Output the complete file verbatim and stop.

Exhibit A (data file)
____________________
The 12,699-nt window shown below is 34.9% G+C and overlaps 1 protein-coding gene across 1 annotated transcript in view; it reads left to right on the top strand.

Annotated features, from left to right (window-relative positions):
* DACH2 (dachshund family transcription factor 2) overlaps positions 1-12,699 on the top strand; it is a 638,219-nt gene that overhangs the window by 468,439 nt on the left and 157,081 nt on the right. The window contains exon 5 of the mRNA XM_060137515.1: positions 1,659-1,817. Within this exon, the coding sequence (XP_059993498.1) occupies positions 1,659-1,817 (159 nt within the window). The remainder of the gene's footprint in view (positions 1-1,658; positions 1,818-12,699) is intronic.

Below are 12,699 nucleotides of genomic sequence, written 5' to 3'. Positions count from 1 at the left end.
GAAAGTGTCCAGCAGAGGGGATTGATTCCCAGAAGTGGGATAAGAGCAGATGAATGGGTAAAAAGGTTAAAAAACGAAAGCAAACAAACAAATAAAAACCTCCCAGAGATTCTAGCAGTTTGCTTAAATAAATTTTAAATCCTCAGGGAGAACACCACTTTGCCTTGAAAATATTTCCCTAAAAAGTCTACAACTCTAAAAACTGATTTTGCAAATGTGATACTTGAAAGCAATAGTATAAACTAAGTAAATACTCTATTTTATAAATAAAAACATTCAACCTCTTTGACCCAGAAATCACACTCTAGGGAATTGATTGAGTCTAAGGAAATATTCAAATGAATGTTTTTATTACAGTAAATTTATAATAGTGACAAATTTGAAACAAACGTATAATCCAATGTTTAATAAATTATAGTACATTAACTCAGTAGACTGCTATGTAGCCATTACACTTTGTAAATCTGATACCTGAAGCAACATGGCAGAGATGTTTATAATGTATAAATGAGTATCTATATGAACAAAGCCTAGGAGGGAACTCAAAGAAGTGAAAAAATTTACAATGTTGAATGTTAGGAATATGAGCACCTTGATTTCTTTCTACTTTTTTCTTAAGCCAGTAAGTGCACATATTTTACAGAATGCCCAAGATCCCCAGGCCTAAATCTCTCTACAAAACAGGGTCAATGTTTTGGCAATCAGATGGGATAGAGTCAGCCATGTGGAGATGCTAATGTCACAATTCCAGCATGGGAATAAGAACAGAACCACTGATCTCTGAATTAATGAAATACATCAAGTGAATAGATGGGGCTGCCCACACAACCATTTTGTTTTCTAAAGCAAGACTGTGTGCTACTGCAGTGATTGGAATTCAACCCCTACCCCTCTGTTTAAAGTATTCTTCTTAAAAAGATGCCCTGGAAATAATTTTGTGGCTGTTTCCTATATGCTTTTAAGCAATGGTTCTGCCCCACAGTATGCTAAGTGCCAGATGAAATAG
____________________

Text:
The 12,699-nt window shown below is 34.9% G+C and overlaps 1 protein-coding gene across 1 annotated transcript in view; it reads left to right on the top strand.

Annotated features, from left to right (window-relative positions):
* DACH2 (dachshund family transcription factor 2) overlaps positions 1-12,699 on the top strand; it is a 638,219-nt gene that overhangs the window by 468,439 nt on the left and 157,081 nt on the right. The window contains exon 5 of the mRNA XM_060137515.1: positions 1,659-1,817. Within this exon, the coding sequence (XP_059993498.1) occupies positions 1,659-1,817 (159 nt within the window). The remainder of the gene's footprint in view (positions 1-1,658; positions 1,818-12,699) is intronic.

Below are 12,699 nucleotides of genomic sequence, written 5' to 3'. Positions count from 1 at the left end.
GAAAGTGTCCAGCAGAGGGGATTGATTCCCAGAAGTGGGATAAGAGCAGATGAATGGGTAAAAAGGTTAAAAAACGAAAGCAAACAAACAAATAAAAACCTCCCAGAGATTCTAGCAGTTTGCTTAAATAAATTTTAAATCCTCAGGGAGAACACCACTTTGCCTTGAAAATATTTCCCTAAAAAGTCTACAACTCTAAAAACTGATTTTGCAAATGTGATACTTGAAAGCAATAGTATAAACTAAGTAAATACTCTATTTTATAAATAAAAACATTCAACCTCTTTGACCCAGAAATCACACTCTAGGGAATTGATTGAGTCTAAGGAAATATTCAAATGAATGTTTTTATTACAGTAAATTTATAATAGTGACAAATTTGAAACAAACGTATAATCCAATGTTTAATAAATTATAGTACATTAACTCAGTAGACTGCTATGTAGCCATTACACTTTGTAAATCTGATACCTGAAGCAACATGGCAGAGATGTTTATAATGTATAAATGAGTATCTATATGAACAAAGCCTAGGAGGGAACTCAAAGAAGTGAAAAAATTTACAATGTTGAATGTTAGGAATATGAGCACCTTGATTTCTTTCTACTTTTTTCTTAAGCCAGTAAGTGCACATATTTTACAGAATGCCCAAGATCCCCAGGCCTAAATCTCTCTACAAAACAGGGTCAATGTTTTGGCAATCAGATGGGATAGAGTCAGCCATGTGGAGATGCTAATGTCACAATTCCAGCATGGGAATAAGAACAGAACCACTGATCTCTGAATTAATGAAATACATCAAGTGAATAGATGGGGCTGCCCACACAACCATTTTGTTTTCTAAAGCAAGACTGTGTGCTACTGCAGTGATTGGAATTCAACCCCTACCCCTCTGTTTAAAGTATTCTTCTTAAAAAGATGCCCTGGAAATAATTTTGTGGCTGTTTCCTATATGCTTTTAAGCAATGGTTCTGCCCCACAGTATGCTAAGTGCCAGATGAAATAG